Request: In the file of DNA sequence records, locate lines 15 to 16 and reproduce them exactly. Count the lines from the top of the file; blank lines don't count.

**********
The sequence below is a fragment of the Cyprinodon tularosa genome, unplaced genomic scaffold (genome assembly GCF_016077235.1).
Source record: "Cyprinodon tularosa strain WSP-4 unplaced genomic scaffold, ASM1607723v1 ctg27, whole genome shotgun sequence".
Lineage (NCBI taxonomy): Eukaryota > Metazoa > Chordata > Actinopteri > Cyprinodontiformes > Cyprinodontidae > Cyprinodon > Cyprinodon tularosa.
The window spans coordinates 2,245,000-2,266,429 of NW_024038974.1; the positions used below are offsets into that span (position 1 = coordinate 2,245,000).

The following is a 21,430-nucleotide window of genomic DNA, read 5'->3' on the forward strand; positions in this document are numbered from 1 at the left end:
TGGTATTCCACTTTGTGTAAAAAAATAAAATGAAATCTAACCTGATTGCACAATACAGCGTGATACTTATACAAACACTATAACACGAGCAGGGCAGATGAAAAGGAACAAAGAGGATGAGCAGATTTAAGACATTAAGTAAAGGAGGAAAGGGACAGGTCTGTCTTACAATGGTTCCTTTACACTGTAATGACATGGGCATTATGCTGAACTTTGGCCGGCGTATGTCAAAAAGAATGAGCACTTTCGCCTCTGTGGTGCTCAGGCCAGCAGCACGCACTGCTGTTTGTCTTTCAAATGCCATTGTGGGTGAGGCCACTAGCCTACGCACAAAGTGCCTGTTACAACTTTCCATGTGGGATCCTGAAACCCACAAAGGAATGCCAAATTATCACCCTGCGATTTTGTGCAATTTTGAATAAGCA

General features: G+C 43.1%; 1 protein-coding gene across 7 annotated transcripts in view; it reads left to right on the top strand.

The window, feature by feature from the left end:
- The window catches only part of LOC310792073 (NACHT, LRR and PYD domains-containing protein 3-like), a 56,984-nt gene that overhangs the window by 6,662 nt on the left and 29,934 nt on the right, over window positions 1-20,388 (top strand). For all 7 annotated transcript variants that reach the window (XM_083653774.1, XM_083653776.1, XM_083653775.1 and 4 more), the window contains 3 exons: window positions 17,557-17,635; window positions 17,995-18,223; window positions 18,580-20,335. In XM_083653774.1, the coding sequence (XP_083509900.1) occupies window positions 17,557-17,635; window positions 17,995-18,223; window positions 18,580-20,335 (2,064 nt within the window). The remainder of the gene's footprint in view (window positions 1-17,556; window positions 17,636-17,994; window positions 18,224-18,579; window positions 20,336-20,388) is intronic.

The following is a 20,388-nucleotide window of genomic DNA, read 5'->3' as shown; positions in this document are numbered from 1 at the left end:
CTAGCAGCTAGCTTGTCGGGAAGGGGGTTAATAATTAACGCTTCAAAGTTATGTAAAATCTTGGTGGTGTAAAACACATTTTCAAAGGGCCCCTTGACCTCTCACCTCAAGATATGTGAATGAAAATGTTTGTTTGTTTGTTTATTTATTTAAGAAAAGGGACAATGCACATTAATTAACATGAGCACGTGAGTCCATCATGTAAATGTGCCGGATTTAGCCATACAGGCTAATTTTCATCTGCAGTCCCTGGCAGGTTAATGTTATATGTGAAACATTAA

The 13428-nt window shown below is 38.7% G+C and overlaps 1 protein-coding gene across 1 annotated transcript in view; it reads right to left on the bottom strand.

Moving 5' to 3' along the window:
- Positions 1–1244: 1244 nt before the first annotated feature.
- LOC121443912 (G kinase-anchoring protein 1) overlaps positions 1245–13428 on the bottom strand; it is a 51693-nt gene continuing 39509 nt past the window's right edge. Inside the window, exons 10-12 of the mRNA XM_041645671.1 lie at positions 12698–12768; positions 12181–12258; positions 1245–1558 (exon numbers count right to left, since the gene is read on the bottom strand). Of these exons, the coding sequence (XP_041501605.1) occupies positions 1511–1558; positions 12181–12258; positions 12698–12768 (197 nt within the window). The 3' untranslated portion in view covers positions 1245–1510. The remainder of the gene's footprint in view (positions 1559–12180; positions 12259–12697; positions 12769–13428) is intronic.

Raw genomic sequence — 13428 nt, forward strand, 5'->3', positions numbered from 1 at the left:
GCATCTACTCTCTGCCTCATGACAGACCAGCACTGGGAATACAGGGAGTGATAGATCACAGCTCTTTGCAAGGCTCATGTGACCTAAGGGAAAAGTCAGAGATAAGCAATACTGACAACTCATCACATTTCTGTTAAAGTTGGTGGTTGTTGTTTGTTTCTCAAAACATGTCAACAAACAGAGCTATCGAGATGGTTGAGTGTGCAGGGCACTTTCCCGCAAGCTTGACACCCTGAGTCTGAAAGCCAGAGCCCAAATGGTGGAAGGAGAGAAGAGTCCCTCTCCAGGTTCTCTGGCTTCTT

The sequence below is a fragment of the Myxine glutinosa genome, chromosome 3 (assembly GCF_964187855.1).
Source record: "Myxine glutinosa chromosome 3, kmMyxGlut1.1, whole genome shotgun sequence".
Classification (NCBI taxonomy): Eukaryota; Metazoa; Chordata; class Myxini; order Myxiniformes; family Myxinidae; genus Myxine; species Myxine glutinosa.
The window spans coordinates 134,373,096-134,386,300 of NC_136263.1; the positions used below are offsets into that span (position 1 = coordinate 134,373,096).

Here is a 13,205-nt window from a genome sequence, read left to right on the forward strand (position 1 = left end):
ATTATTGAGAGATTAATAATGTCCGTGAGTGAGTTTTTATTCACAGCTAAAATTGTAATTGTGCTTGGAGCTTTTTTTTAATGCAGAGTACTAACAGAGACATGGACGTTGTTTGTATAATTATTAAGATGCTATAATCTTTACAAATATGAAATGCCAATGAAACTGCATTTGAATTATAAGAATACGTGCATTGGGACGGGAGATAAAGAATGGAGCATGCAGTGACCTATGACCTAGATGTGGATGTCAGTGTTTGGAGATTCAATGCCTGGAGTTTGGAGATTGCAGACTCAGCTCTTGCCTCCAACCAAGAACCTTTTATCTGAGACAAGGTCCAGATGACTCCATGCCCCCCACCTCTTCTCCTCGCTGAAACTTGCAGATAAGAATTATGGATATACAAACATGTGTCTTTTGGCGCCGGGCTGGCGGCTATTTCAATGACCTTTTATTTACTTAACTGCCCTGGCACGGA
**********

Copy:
- LOC121443912 (G kinase-anchoring protein 1) overlaps positions 1245–13428 on the bottom strand; it is a 51693-nt gene continuing 39509 nt past the window's right edge. Inside the window, exons 10-12 of the mRNA XM_041645671.1 lie at positions 12698–12768; positions 12181–12258; positions 1245–1558 (exon numbers count right to left, since the gene is read on the bottom strand). Of these exons, the coding sequence (XP_041501605.1) occupies positions 1511–1558; positions 12181–12258; positions 12698–12768 (197 nt within the window). The 3' untranslated portion in view covers positions 1245–1510. The remainder of the gene's footprint in view (positions 1559–12180; positions 12259–12697; positions 12769–13428) is intronic.

Raw genomic sequence — 13428 nt, forward strand, 5'->3', positions numbered from 1 at the left: